This success story was produced by Salud America! with support from the Robert Wood Johnson Foundation.
The stories are intended for educational and informative purposes. References to specific policymakers, individuals, schools, policies, or companies have been included solely to advance these purposes and do not constitute an endorsement, sponsorship, or recommendation. Stories are based on and told by real community members and are the opinions and views of the individuals whose stories are told. Organization and activities described were not supported by Salud America! or the Robert Wood Johnson Foundation and do not necessarily represent the views of Salud America! or the Robert Wood Johnson Foundation.
2 Responses to “The U.S. Has a Violent Child Death Problem”
We MUST Protest against the levels of sexual content violence on television show video games , movies & in the theater.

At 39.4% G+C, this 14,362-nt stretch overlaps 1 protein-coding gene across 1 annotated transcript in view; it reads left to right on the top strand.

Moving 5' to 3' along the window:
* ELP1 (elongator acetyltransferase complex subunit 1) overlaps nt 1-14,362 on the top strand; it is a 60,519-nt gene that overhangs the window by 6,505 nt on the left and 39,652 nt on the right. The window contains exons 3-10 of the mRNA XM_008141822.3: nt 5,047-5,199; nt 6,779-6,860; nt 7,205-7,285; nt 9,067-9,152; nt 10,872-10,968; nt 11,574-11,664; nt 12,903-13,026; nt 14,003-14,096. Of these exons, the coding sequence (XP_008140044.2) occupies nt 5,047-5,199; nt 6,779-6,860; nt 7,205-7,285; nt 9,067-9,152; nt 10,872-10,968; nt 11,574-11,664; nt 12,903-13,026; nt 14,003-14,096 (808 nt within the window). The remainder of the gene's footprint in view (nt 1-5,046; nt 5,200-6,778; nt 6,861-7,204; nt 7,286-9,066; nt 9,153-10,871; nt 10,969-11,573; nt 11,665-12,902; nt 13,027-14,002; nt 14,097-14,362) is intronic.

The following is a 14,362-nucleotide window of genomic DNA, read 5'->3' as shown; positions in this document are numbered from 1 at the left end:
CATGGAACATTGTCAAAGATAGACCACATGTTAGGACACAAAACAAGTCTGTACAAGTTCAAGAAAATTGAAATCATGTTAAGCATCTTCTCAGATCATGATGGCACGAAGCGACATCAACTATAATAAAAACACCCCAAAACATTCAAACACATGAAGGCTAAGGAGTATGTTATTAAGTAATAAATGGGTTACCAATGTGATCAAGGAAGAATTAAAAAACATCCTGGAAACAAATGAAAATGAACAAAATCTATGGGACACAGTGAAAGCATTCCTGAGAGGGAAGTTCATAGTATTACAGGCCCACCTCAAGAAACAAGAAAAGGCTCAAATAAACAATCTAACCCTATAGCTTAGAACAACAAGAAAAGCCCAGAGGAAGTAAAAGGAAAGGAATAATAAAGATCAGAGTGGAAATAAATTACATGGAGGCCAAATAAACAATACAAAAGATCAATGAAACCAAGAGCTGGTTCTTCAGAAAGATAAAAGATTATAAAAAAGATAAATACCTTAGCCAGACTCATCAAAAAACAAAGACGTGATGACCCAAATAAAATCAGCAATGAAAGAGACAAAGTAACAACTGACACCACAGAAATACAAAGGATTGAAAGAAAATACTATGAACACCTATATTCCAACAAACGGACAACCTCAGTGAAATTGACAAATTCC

Our son went through the worst part of my husband’s and my mental illness when he was a small child. I know that has affected our son. he has physical, mental disabilities and addiction. he is in a Skilled Nursing Facility for the Mentally I’ll since he was no longer safe at home. he thinks we are punishing him but it is to keep him safe. His diagnoses are schizoaffective disorder with Bipolar type 1, PTSD, addiction and a physical disability, spondyloepiphyseal dysplasia. he had major spinal surgery when he was just 11 and both hips replaced when he was 35. he hates where he is now and thinks we are doing this to punish him and that we’ve thrown him away. as a mom I am deeply stressed and sad about this. is it true that when a child goes through physical trauma, they may not be able to grow past that age.hes 38 now and it’s breaking my heart💔